Described in the run-up as Warrington’s version of the Venice Biennale because of its city ‘pavilions’ approach, my high expectations of North – a new visual arts strand of Warrington Contemporary Arts Festival – were tempered with a fair bit of scepticism. Curated by Will Lunn (founder of Copperfield Gallery, London), the premise was to inject some outsider expertise into the existing festival’s offer. But would it work?

The main event at North – its so-called focus exhibition – is just that; a tightly curated focus on big names from the contemporary art world, gathered together in a small room in Warrington Museum & Art Gallery.

For The Dream Of Modern Living?, freelance critic Paul Carey-Kent has selected new and old works that respond to Ikea – a nod to the fact that the Swedish company opened its first British store here in 1987.

The show is built around Guy Ben-Ner’s video Stealing Beauty (2007). Filmed without permission in real Ikea stores, Ben-Ner and his wife and two children play out family dramas – including ‘washing’ invisible dishes after dinner – until interrupted, and cut off, by security staff.

The stars of this show, though, are the sculptures: Ryan Gander’s multiple attempts at lamp making, made out of plastic boxes drilled with holes, propped up with knives and held in place by elastic; Stuart Hartley’s remodelling of Ikea shelving units into glowing, abstract works; and David Rickard’s plaster boxes blown apart with explosives.

Daintily-placed pavilions

The real pleasure of North, however, is its pavilions, daintily placed around town. The public spaces of Warrington’s high street – including former shops and banks, sandwiched in between 99p shops and Greggs the bakers – have been re-appropriated into mini art spaces.

Stepping out of the central museum and onto the streets, visitors will see independent galleries representing a variety of cities north of London.

The Birmingham Pavilion is curated by Ikon Gallery with artists Cathy Wade and Kevin Ryan, who have taken over a former bank and filled it with tiny paintings of Shaun Ryder from Manchester band Happy Mondays. This bizarre homage is the latest iteration of the ongoing Shaun Ryder Beermat Show, which makes use of mats that were originally produced to promote Ryder’s TV show on UFOs, which used the tagline: ‘It’s no hoax’.

The singer’s decorated face is stuck to tables, cashier desks and deposit boxes. One paying-in-slip table has been carefully turned into a Ryder altar. The beer mat, Ryan explains, is the perfect canvas: portable, easy to source and a talking point for the artists invited to participate.

The other pavilions continue in a similar vein. The Liverpool Pavilion, curated by Fran Disley and Kevin Hunt of MODEL, use a beautiful Victorian waiting room/station master’s office on platform two at Bank Quay train station. As venues go, it’s guaranteed a steady audience; when I was there, people waiting for the Virgin train to London popped in to have a look (with expressions best described as bemused).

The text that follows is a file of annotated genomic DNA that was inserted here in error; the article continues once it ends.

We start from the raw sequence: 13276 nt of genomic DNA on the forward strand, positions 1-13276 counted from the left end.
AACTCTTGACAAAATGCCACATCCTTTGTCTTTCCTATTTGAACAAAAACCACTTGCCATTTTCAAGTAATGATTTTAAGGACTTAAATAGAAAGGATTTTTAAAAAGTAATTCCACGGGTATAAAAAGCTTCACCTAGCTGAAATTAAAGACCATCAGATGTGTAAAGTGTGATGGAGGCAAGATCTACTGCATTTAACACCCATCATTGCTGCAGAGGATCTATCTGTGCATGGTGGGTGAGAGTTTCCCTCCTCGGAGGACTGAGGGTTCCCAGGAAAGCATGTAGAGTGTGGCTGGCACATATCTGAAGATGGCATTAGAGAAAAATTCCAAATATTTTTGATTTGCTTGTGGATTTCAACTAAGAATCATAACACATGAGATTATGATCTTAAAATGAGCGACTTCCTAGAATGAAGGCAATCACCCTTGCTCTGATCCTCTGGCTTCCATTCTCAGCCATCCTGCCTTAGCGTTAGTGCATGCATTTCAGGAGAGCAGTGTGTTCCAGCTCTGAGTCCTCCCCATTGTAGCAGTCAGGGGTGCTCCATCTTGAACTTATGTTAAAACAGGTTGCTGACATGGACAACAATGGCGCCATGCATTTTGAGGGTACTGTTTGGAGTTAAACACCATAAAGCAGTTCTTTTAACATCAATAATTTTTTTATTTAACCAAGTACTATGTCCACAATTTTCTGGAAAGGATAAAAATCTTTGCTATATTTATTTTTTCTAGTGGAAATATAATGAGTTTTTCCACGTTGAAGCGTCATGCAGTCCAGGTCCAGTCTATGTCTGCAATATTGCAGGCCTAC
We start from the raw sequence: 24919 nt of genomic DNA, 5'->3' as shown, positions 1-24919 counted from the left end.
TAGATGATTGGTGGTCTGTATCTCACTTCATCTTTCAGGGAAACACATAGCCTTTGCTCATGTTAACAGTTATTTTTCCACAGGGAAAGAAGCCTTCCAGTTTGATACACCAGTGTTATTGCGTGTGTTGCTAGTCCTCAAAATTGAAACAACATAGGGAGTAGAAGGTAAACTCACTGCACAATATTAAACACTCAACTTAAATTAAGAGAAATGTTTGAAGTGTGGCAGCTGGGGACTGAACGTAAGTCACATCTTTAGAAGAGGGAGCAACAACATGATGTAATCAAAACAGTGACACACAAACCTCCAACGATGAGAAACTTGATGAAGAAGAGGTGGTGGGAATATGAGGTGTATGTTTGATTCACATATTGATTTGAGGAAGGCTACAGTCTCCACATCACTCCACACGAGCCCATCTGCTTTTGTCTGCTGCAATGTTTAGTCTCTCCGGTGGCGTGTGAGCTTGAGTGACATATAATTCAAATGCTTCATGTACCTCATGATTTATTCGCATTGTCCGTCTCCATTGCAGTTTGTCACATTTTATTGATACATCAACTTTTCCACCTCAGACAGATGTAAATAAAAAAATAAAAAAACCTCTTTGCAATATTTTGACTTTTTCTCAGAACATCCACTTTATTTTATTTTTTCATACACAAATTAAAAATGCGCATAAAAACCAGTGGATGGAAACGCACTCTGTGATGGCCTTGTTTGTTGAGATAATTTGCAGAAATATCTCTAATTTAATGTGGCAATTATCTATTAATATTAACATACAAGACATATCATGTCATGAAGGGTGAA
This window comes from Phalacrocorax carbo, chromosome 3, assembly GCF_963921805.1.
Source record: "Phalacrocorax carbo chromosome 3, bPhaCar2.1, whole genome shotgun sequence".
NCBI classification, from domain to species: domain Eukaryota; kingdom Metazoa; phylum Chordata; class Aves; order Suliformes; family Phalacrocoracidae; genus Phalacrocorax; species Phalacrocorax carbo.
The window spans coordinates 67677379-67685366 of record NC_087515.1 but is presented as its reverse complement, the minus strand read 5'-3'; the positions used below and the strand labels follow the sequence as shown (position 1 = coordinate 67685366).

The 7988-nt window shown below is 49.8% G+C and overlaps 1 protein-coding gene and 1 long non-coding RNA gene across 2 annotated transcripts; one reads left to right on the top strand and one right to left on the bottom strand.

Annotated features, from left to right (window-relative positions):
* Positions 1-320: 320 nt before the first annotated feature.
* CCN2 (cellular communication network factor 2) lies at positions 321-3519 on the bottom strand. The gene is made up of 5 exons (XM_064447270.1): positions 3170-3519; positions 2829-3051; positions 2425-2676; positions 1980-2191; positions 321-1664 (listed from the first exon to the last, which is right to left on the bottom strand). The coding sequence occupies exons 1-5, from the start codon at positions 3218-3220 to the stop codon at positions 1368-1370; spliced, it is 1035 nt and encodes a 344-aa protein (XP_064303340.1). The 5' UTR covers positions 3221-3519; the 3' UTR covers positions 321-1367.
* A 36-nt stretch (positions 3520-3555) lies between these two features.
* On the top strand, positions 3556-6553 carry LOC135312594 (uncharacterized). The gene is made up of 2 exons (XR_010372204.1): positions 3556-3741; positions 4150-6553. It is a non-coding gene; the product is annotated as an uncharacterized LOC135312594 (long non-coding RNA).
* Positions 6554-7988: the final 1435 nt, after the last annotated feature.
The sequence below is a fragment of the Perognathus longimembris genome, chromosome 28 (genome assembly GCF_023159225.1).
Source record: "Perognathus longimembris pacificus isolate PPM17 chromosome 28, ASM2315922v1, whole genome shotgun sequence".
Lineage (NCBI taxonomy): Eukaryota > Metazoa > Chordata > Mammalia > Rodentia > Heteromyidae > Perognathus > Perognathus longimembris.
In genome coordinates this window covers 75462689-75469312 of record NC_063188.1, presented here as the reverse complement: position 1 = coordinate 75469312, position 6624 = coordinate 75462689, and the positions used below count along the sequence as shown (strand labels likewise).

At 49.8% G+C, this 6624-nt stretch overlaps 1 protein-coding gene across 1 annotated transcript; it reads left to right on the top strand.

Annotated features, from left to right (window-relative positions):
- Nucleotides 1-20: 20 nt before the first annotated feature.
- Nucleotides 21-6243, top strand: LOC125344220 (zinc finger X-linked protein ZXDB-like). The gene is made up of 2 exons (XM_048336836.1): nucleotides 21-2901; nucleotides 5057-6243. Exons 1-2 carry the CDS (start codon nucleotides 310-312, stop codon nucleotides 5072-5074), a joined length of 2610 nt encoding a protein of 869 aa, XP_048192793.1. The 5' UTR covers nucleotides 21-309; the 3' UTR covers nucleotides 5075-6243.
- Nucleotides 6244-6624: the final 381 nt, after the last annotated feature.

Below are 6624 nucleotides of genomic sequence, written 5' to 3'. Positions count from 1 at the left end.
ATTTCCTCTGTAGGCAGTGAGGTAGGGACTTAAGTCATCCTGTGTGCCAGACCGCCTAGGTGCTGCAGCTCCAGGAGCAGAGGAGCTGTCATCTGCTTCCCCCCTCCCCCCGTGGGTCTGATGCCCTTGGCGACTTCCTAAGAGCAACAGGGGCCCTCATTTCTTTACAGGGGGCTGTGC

Cheekily entitled Scouse House, or as Disley put it “a survey of Scouseness”, like the Birmingham pavilion it is an ongoing project (travelling onto Dublin after North). The title and the works may be tongue-in-cheek – including Nicki McCubbing’s grubby and masked child, I’m A Touched Up Freak On A Winning Streak (2010) and Peter Martin’s tribute to Liverpool’s more salacious retail offer, Come On Ladies… (2014) – but this has a serious advocacy purpose: to chart and promote Liverpool-born artists who are doing well internationally.

Leeds has so much to offer, it seems, that the city has two pavilions. In Part One, East Street Arts has cleverly utilised the opportunity to host a series of artist residencies. For the first 10 days of the festival, Josh Gibbs will be quietly building tiny, melancholy houses on a table positioned in front of one of the Pyramid Art Centre’s huge glass windows.

Part Two has been curated by Set The Controls For The Heart Of The Sun, a gallery in Leeds city centre recently under threat of closure. Making a new home in Warrington’s bewilderingly kitsch Hatters Row for the duration of the festival, many of the featured artists – including Claudia Dance-Wells and Josef Zachary Shanley Jackson – are young graduates.

There are also pavilions for Manchester, Middlesbrough, Newcastle and Sheffield.

North clearly adds an ambitious new dimension to Warrington Contemporary Arts Festival and, while this debut has its teething problems, they seem surmountable: mainly confused branding (is this WCAF or North?) and staffing issues (it needs more manpower, including in communications and event management).

Crucially, though, it needs funding – what a pleasure it would be to see each pavilion receive a healthy pot of money to commission new works from artists all across the North. Next year, perhaps?

More on

Northern art and soul: Warrington festival addresses North-South divide – Laura Robertson talks to North curator Will Lunn and artists involved in the festival